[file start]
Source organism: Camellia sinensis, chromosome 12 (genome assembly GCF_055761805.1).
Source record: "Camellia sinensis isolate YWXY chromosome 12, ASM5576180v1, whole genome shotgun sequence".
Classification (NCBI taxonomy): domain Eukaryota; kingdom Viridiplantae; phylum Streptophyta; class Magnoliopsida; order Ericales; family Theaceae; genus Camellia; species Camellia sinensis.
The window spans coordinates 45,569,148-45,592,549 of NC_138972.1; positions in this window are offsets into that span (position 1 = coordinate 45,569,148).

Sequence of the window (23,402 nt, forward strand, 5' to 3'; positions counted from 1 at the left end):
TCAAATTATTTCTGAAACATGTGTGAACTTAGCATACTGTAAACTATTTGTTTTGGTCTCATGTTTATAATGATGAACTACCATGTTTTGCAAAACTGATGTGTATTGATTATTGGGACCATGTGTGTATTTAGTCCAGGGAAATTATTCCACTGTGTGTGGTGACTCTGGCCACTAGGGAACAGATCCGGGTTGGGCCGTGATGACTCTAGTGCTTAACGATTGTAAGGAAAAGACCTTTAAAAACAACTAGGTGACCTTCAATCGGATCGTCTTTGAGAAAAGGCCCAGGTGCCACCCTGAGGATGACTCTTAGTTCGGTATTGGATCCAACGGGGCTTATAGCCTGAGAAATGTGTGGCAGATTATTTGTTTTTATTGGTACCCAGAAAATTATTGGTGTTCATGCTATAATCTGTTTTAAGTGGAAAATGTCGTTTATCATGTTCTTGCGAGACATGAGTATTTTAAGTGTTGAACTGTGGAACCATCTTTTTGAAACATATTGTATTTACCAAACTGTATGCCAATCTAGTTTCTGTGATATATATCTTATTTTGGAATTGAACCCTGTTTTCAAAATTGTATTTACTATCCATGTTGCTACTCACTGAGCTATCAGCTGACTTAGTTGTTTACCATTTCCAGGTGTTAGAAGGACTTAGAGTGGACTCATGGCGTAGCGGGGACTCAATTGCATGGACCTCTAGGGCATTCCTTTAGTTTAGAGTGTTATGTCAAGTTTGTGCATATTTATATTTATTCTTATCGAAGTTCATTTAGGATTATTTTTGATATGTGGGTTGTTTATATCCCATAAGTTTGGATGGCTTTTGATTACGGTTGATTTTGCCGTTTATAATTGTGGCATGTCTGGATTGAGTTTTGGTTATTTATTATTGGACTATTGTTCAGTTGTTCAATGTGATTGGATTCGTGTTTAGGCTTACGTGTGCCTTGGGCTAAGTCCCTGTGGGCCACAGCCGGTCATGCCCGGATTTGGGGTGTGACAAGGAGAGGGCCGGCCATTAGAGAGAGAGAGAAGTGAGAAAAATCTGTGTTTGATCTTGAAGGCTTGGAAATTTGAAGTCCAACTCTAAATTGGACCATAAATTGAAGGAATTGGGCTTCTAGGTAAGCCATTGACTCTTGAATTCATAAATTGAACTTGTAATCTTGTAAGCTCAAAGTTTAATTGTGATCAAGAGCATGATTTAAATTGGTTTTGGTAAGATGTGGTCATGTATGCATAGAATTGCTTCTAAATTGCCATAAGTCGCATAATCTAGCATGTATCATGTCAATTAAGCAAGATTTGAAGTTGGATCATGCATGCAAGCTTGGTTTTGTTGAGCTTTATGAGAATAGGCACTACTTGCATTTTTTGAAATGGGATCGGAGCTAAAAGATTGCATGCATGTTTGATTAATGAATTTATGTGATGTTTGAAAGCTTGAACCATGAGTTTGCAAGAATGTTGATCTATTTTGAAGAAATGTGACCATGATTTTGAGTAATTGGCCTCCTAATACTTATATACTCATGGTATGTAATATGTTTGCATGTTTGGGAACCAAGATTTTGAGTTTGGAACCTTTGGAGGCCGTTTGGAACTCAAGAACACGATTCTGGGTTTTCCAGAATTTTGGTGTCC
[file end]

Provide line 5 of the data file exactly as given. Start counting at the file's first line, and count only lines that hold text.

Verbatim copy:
Sequence of the window (23,402 nt, forward strand, 5' to 3'; positions counted from 1 at the left end):